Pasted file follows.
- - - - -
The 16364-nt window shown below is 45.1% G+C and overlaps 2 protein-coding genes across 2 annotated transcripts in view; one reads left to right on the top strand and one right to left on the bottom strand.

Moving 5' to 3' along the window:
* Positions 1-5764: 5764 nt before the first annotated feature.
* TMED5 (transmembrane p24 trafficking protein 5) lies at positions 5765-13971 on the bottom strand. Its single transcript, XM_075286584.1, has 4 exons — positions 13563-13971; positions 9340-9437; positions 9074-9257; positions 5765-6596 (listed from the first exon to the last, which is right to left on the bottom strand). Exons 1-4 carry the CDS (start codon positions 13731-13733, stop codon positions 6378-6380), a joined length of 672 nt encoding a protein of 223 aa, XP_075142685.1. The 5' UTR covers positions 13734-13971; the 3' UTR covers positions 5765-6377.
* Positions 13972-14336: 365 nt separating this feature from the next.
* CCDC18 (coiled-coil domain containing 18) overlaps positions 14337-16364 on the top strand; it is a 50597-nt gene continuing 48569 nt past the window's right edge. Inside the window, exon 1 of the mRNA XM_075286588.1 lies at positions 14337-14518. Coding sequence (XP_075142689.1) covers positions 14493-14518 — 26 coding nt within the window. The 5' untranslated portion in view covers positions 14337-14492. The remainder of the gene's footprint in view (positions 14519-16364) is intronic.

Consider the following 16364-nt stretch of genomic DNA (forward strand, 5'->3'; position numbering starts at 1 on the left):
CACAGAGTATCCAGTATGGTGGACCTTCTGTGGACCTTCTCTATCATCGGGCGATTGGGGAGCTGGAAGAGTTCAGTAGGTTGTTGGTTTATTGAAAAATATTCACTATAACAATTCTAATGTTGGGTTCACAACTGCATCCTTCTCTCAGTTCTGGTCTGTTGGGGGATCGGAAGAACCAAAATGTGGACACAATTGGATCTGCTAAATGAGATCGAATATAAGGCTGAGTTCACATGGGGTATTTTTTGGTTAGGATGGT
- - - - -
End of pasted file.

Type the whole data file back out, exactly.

The 16364-nt window shown below is 45.1% G+C and overlaps 2 protein-coding genes across 2 annotated transcripts in view; one reads left to right on the top strand and one right to left on the bottom strand.

Moving 5' to 3' along the window:
* Positions 1-5764: 5764 nt before the first annotated feature.
* TMED5 (transmembrane p24 trafficking protein 5) lies at positions 5765-13971 on the bottom strand. Its single transcript, XM_075286584.1, has 4 exons — positions 13563-13971; positions 9340-9437; positions 9074-9257; positions 5765-6596 (listed from the first exon to the last, which is right to left on the bottom strand). Exons 1-4 carry the CDS (start codon positions 13731-13733, stop codon positions 6378-6380), a joined length of 672 nt encoding a protein of 223 aa, XP_075142685.1. The 5' UTR covers positions 13734-13971; the 3' UTR covers positions 5765-6377.
* Positions 13972-14336: 365 nt separating this feature from the next.
* CCDC18 (coiled-coil domain containing 18) overlaps positions 14337-16364 on the top strand; it is a 50597-nt gene continuing 48569 nt past the window's right edge. Inside the window, exon 1 of the mRNA XM_075286588.1 lies at positions 14337-14518. Coding sequence (XP_075142689.1) covers positions 14493-14518 — 26 coding nt within the window. The 5' untranslated portion in view covers positions 14337-14492. The remainder of the gene's footprint in view (positions 14519-16364) is intronic.

Consider the following 16364-nt stretch of genomic DNA (forward strand, 5'->3'; position numbering starts at 1 on the left):
CACAGAGTATCCAGTATGGTGGACCTTCTGTGGACCTTCTCTATCATCGGGCGATTGGGGAGCTGGAAGAGTTCAGTAGGTTGTTGGTTTATTGAAAAATATTCACTATAACAATTCTAATGTTGGGTTCACAACTGCATCCTTCTCTCAGTTCTGGTCTGTTGGGGGATCGGAAGAACCAAAATGTGGACACAATTGGATCTGCTAAATGAGATCGAATATAAGGCTGAGTTCACATGGGGTATTTTTTGGTTAGGATGGT